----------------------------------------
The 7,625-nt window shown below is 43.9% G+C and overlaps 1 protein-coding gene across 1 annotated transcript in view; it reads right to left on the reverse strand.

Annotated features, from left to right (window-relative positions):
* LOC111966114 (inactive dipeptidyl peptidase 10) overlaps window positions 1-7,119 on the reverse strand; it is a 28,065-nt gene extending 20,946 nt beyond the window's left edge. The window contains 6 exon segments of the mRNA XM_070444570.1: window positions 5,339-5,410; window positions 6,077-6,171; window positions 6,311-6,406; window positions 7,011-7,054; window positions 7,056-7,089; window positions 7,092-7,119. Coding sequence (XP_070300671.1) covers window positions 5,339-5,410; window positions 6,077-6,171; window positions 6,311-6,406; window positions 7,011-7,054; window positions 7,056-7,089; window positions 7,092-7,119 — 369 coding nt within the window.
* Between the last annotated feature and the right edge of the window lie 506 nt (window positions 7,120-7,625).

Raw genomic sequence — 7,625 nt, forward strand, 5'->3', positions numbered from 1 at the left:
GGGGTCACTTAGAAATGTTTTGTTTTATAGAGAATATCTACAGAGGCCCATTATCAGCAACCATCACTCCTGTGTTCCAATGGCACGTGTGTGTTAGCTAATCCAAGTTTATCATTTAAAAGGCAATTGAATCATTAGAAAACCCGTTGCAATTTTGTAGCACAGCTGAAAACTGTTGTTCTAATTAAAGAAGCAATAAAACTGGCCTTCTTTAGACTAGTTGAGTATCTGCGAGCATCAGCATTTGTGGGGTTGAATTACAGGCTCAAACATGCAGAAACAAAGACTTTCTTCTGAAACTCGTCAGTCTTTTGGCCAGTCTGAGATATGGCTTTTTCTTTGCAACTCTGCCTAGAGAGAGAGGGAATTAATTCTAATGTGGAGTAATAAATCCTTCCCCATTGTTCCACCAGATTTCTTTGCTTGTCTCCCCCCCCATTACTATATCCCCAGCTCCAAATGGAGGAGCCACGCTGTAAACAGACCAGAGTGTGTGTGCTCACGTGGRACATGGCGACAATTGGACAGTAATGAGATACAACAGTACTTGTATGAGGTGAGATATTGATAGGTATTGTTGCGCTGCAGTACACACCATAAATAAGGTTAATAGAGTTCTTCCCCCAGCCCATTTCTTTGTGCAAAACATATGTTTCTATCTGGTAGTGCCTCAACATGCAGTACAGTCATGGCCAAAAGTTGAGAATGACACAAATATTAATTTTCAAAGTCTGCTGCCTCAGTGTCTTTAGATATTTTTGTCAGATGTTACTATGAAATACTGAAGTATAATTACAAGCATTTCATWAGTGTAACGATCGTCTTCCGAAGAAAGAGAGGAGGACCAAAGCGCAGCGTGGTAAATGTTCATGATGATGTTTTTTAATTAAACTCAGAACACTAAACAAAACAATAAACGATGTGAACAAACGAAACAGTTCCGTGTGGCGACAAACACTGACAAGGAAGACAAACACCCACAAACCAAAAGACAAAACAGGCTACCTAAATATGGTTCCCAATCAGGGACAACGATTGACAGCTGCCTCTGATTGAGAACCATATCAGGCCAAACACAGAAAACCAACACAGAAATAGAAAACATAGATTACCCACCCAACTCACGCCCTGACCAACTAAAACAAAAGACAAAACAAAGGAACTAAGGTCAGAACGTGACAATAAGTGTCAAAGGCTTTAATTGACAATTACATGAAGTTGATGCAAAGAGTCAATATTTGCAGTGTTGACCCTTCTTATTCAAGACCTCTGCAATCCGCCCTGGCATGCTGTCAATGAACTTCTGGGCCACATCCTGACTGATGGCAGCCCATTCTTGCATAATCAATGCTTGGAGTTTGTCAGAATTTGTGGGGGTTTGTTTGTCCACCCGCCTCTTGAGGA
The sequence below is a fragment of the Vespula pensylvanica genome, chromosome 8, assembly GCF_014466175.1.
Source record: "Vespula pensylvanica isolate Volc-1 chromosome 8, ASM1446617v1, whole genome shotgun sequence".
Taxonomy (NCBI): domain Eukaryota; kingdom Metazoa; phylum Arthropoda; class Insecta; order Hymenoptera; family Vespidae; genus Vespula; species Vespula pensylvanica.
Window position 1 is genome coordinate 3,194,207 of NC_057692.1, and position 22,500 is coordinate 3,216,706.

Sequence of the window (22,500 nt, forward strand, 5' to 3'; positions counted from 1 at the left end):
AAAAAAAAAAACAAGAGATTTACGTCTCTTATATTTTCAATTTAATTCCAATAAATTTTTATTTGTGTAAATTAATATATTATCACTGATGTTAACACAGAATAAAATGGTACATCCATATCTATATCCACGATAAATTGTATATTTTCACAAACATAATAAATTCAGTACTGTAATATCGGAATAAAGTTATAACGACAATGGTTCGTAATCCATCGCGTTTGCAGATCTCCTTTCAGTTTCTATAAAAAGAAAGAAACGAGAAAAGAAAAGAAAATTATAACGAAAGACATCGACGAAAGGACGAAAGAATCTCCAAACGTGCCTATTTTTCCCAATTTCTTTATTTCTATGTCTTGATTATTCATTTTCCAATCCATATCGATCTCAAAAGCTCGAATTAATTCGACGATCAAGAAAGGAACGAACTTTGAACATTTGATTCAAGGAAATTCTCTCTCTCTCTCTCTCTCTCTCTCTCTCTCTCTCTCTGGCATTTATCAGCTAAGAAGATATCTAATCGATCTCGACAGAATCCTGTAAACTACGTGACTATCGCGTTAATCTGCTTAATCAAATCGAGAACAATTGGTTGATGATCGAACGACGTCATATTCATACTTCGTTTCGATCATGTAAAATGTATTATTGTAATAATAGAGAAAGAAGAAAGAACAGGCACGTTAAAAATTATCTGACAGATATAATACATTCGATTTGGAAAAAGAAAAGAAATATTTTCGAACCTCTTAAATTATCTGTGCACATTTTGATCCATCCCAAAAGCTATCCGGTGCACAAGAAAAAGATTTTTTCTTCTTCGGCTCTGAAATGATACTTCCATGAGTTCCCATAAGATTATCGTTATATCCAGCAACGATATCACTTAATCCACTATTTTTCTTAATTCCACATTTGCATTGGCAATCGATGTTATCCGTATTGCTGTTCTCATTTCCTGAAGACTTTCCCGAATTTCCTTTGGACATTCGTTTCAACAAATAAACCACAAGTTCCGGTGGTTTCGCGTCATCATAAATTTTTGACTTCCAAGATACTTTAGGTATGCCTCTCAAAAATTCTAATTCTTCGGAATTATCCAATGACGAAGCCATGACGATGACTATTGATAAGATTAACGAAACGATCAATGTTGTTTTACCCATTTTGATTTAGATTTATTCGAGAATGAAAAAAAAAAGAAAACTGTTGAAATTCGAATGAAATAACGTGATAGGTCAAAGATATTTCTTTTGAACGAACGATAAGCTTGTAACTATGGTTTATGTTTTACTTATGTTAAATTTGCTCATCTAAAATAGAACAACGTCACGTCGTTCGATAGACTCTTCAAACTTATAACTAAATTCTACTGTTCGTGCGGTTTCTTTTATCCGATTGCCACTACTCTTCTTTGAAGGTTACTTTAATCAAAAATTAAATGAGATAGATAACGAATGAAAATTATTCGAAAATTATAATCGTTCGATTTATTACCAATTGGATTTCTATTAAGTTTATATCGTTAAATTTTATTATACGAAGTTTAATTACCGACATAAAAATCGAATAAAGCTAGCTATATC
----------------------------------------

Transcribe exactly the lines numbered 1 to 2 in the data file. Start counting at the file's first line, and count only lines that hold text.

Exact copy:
The 7,625-nt window shown below is 43.9% G+C and overlaps 1 protein-coding gene across 1 annotated transcript in view; it reads right to left on the reverse strand.

Annotated features, from left to right (window-relative positions):